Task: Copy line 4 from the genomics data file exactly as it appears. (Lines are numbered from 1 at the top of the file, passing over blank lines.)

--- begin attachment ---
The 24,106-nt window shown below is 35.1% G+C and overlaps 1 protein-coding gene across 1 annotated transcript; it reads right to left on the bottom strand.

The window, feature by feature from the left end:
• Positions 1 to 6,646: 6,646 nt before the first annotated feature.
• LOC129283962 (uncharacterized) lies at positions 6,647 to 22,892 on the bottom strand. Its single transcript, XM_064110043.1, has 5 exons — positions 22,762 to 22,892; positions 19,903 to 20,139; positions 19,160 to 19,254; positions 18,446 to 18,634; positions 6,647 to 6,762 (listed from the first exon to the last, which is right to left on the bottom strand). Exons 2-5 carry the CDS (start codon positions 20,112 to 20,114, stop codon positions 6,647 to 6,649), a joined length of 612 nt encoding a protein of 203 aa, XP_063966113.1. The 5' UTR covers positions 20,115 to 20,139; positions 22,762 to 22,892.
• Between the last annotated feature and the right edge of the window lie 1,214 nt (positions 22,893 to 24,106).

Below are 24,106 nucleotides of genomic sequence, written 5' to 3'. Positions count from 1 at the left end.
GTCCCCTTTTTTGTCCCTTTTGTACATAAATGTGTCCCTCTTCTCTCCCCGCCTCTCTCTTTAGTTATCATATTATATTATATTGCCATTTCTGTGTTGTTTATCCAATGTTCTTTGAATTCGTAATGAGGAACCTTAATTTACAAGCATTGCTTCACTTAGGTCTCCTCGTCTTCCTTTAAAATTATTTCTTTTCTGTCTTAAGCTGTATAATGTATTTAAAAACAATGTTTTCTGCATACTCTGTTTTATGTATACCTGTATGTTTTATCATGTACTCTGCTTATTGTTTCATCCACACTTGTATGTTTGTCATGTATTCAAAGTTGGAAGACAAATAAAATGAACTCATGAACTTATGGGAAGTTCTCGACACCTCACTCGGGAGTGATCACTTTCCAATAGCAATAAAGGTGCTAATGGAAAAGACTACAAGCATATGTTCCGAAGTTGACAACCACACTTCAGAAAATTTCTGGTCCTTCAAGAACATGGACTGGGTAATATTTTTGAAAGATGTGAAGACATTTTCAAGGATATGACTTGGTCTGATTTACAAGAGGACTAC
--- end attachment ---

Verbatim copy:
• LOC129283962 (uncharacterized) lies at positions 6,647 to 22,892 on the bottom strand. Its single transcript, XM_064110043.1, has 5 exons — positions 22,762 to 22,892; positions 19,903 to 20,139; positions 19,160 to 19,254; positions 18,446 to 18,634; positions 6,647 to 6,762 (listed from the first exon to the last, which is right to left on the bottom strand). Exons 2-5 carry the CDS (start codon positions 20,112 to 20,114, stop codon positions 6,647 to 6,649), a joined length of 612 nt encoding a protein of 203 aa, XP_063966113.1. The 5' UTR covers positions 20,115 to 20,139; positions 22,762 to 22,892.